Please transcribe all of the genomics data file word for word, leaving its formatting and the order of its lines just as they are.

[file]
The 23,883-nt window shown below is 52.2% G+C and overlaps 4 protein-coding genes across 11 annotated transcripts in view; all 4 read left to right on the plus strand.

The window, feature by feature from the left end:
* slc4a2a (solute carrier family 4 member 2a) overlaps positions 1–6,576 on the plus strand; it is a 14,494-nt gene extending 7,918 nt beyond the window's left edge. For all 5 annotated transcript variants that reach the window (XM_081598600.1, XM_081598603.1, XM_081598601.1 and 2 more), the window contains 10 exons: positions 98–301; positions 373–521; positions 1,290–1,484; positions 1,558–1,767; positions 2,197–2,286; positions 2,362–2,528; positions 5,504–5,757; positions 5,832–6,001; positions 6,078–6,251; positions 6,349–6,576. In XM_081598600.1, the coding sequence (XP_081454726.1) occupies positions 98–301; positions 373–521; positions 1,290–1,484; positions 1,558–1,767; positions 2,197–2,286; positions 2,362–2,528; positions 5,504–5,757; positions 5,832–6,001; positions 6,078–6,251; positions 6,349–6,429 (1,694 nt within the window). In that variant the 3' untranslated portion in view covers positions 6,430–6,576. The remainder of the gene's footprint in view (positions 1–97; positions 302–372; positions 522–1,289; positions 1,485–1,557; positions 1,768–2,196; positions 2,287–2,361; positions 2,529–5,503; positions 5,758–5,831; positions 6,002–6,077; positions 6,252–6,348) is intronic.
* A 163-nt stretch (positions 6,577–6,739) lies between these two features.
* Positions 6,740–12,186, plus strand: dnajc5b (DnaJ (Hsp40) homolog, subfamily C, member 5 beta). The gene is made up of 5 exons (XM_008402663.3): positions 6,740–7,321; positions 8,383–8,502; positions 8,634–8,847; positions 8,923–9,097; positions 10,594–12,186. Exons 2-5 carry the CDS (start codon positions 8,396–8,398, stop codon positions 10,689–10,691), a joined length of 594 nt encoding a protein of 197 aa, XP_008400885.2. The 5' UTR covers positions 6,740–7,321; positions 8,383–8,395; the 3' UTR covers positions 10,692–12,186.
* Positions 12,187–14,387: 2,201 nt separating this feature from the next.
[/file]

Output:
The 23,883-nt window shown below is 52.2% G+C and overlaps 4 protein-coding genes across 11 annotated transcripts in view; all 4 read left to right on the plus strand.

The window, feature by feature from the left end:
* slc4a2a (solute carrier family 4 member 2a) overlaps positions 1–6,576 on the plus strand; it is a 14,494-nt gene extending 7,918 nt beyond the window's left edge. For all 5 annotated transcript variants that reach the window (XM_081598600.1, XM_081598603.1, XM_081598601.1 and 2 more), the window contains 10 exons: positions 98–301; positions 373–521; positions 1,290–1,484; positions 1,558–1,767; positions 2,197–2,286; positions 2,362–2,528; positions 5,504–5,757; positions 5,832–6,001; positions 6,078–6,251; positions 6,349–6,576. In XM_081598600.1, the coding sequence (XP_081454726.1) occupies positions 98–301; positions 373–521; positions 1,290–1,484; positions 1,558–1,767; positions 2,197–2,286; positions 2,362–2,528; positions 5,504–5,757; positions 5,832–6,001; positions 6,078–6,251; positions 6,349–6,429 (1,694 nt within the window). In that variant the 3' untranslated portion in view covers positions 6,430–6,576. The remainder of the gene's footprint in view (positions 1–97; positions 302–372; positions 522–1,289; positions 1,485–1,557; positions 1,768–2,196; positions 2,287–2,361; positions 2,529–5,503; positions 5,758–5,831; positions 6,002–6,077; positions 6,252–6,348) is intronic.
* A 163-nt stretch (positions 6,577–6,739) lies between these two features.
* Positions 6,740–12,186, plus strand: dnajc5b (DnaJ (Hsp40) homolog, subfamily C, member 5 beta). The gene is made up of 5 exons (XM_008402663.3): positions 6,740–7,321; positions 8,383–8,502; positions 8,634–8,847; positions 8,923–9,097; positions 10,594–12,186. Exons 2-5 carry the CDS (start codon positions 8,396–8,398, stop codon positions 10,689–10,691), a joined length of 594 nt encoding a protein of 197 aa, XP_008400885.2. The 5' UTR covers positions 6,740–7,321; positions 8,383–8,395; the 3' UTR covers positions 10,692–12,186.
* Positions 12,187–14,387: 2,201 nt separating this feature from the next.